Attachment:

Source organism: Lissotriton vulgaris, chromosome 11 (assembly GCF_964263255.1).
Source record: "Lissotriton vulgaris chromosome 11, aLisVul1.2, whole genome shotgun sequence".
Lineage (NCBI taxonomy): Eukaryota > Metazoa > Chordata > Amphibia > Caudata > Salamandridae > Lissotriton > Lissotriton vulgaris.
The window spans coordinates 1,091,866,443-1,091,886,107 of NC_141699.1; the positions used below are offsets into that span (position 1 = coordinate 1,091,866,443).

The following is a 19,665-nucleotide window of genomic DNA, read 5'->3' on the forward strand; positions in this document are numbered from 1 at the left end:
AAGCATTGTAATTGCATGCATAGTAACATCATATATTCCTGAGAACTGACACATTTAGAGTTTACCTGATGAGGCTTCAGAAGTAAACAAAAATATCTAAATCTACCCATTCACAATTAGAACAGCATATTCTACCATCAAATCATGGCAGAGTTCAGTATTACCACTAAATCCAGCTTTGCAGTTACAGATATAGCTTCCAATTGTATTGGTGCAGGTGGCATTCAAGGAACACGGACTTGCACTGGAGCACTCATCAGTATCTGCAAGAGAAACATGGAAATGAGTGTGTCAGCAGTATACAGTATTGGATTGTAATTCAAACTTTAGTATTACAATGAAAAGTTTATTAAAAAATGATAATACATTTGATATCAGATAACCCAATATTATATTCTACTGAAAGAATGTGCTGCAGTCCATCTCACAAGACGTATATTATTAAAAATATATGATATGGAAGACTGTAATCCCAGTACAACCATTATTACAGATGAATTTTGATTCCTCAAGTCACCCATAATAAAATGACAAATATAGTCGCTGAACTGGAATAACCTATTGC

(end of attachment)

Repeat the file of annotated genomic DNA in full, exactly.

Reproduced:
Source organism: Lissotriton vulgaris, chromosome 11 (assembly GCF_964263255.1).
Source record: "Lissotriton vulgaris chromosome 11, aLisVul1.2, whole genome shotgun sequence".
Lineage (NCBI taxonomy): Eukaryota > Metazoa > Chordata > Amphibia > Caudata > Salamandridae > Lissotriton > Lissotriton vulgaris.
The window spans coordinates 1,091,866,443-1,091,886,107 of NC_141699.1; the positions used below are offsets into that span (position 1 = coordinate 1,091,866,443).

The following is a 19,665-nucleotide window of genomic DNA, read 5'->3' on the forward strand; positions in this document are numbered from 1 at the left end:
AAGCATTGTAATTGCATGCATAGTAACATCATATATTCCTGAGAACTGACACATTTAGAGTTTACCTGATGAGGCTTCAGAAGTAAACAAAAATATCTAAATCTACCCATTCACAATTAGAACAGCATATTCTACCATCAAATCATGGCAGAGTTCAGTATTACCACTAAATCCAGCTTTGCAGTTACAGATATAGCTTCCAATTGTATTGGTGCAGGTGGCATTCAAGGAACACGGACTTGCACTGGAGCACTCATCAGTATCTGCAAGAGAAACATGGAAATGAGTGTGTCAGCAGTATACAGTATTGGATTGTAATTCAAACTTTAGTATTACAATGAAAAGTTTATTAAAAAATGATAATACATTTGATATCAGATAACCCAATATTATATTCTACTGAAAGAATGTGCTGCAGTCCATCTCACAAGACGTATATTATTAAAAATATATGATATGGAAGACTGTAATCCCAGTACAACCATTATTACAGATGAATTTTGATTCCTCAAGTCACCCATAATAAAATGACAAATATAGTCGCTGAACTGGAATAACCTATTGC